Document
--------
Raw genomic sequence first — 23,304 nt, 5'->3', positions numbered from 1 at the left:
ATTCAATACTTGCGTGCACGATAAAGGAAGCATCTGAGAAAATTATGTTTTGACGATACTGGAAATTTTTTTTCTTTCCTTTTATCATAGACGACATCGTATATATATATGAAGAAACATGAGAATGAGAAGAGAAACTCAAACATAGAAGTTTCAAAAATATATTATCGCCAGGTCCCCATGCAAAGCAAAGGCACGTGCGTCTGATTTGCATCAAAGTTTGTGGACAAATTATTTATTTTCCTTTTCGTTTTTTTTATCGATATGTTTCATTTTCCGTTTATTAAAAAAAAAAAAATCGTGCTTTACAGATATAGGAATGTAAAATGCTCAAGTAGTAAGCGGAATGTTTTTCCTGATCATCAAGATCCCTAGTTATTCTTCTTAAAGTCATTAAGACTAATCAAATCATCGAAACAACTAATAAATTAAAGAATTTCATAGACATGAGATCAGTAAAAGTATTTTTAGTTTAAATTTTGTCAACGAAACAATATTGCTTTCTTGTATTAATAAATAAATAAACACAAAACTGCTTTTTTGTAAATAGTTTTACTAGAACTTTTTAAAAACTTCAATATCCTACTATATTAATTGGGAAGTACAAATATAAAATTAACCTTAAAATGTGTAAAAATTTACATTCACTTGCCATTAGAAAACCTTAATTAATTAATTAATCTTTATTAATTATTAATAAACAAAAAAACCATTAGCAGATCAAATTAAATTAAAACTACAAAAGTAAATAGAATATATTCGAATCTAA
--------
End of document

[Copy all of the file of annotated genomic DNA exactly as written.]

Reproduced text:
Raw genomic sequence first — 23,304 nt, 5'->3', positions numbered from 1 at the left:
ATTCAATACTTGCGTGCACGATAAAGGAAGCATCTGAGAAAATTATGTTTTGACGATACTGGAAATTTTTTTTCTTTCCTTTTATCATAGACGACATCGTATATATATATGAAGAAACATGAGAATGAGAAGAGAAACTCAAACATAGAAGTTTCAAAAATATATTATCGCCAGGTCCCCATGCAAAGCAAAGGCACGTGCGTCTGATTTGCATCAAAGTTTGTGGACAAATTATTTATTTTCCTTTTCGTTTTTTTTATCGATATGTTTCATTTTCCGTTTATTAAAAAAAAAAAAATCGTGCTTTACAGATATAGGAATGTAAAATGCTCAAGTAGTAAGCGGAATGTTTTTCCTGATCATCAAGATCCCTAGTTATTCTTCTTAAAGTCATTAAGACTAATCAAATCATCGAAACAACTAATAAATTAAAGAATTTCATAGACATGAGATCAGTAAAAGTATTTTTAGTTTAAATTTTGTCAACGAAACAATATTGCTTTCTTGTATTAATAAATAAATAAACACAAAACTGCTTTTTTGTAAATAGTTTTACTAGAACTTTTTAAAAACTTCAATATCCTACTATATTAATTGGGAAGTACAAATATAAAATTAACCTTAAAATGTGTAAAAATTTACATTCACTTGCCATTAGAAAACCTTAATTAATTAATTAATCTTTATTAATTATTAATAAACAAAAAAACCATTAGCAGATCAAATTAAATTAAAACTACAAAAGTAAATAGAATATATTCGAATCTAA